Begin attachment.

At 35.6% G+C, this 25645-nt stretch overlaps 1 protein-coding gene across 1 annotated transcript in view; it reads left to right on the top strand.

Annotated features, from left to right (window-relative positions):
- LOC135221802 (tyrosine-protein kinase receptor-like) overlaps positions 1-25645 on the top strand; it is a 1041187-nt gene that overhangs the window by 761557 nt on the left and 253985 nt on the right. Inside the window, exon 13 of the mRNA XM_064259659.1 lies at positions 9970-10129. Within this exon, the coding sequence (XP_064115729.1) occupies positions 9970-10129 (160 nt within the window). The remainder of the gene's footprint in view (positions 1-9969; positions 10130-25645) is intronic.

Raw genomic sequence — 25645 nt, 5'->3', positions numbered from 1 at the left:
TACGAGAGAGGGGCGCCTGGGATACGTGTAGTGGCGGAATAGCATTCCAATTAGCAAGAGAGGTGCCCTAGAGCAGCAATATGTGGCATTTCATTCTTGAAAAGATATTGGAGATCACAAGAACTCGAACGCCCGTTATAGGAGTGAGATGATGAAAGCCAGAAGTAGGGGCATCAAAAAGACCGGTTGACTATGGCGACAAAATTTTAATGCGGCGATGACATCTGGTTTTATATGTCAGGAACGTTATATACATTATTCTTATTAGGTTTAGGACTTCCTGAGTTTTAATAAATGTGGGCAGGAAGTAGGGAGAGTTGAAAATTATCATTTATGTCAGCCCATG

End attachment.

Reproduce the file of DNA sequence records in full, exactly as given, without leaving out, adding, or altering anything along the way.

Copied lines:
At 35.6% G+C, this 25645-nt stretch overlaps 1 protein-coding gene across 1 annotated transcript in view; it reads left to right on the top strand.

Annotated features, from left to right (window-relative positions):
- LOC135221802 (tyrosine-protein kinase receptor-like) overlaps positions 1-25645 on the top strand; it is a 1041187-nt gene that overhangs the window by 761557 nt on the left and 253985 nt on the right. Inside the window, exon 13 of the mRNA XM_064259659.1 lies at positions 9970-10129. Within this exon, the coding sequence (XP_064115729.1) occupies positions 9970-10129 (160 nt within the window). The remainder of the gene's footprint in view (positions 1-9969; positions 10130-25645) is intronic.

Raw genomic sequence — 25645 nt, 5'->3', positions numbered from 1 at the left:
TACGAGAGAGGGGCGCCTGGGATACGTGTAGTGGCGGAATAGCATTCCAATTAGCAAGAGAGGTGCCCTAGAGCAGCAATATGTGGCATTTCATTCTTGAAAAGATATTGGAGATCACAAGAACTCGAACGCCCGTTATAGGAGTGAGATGATGAAAGCCAGAAGTAGGGGCATCAAAAAGACCGGTTGACTATGGCGACAAAATTTTAATGCGGCGATGACATCTGGTTTTATATGTCAGGAACGTTATATACATTATTCTTATTAGGTTTAGGACTTCCTGAGTTTTAATAAATGTGGGCAGGAAGTAGGGAGAGTTGAAAATTATCATTTATGTCAGCCCATG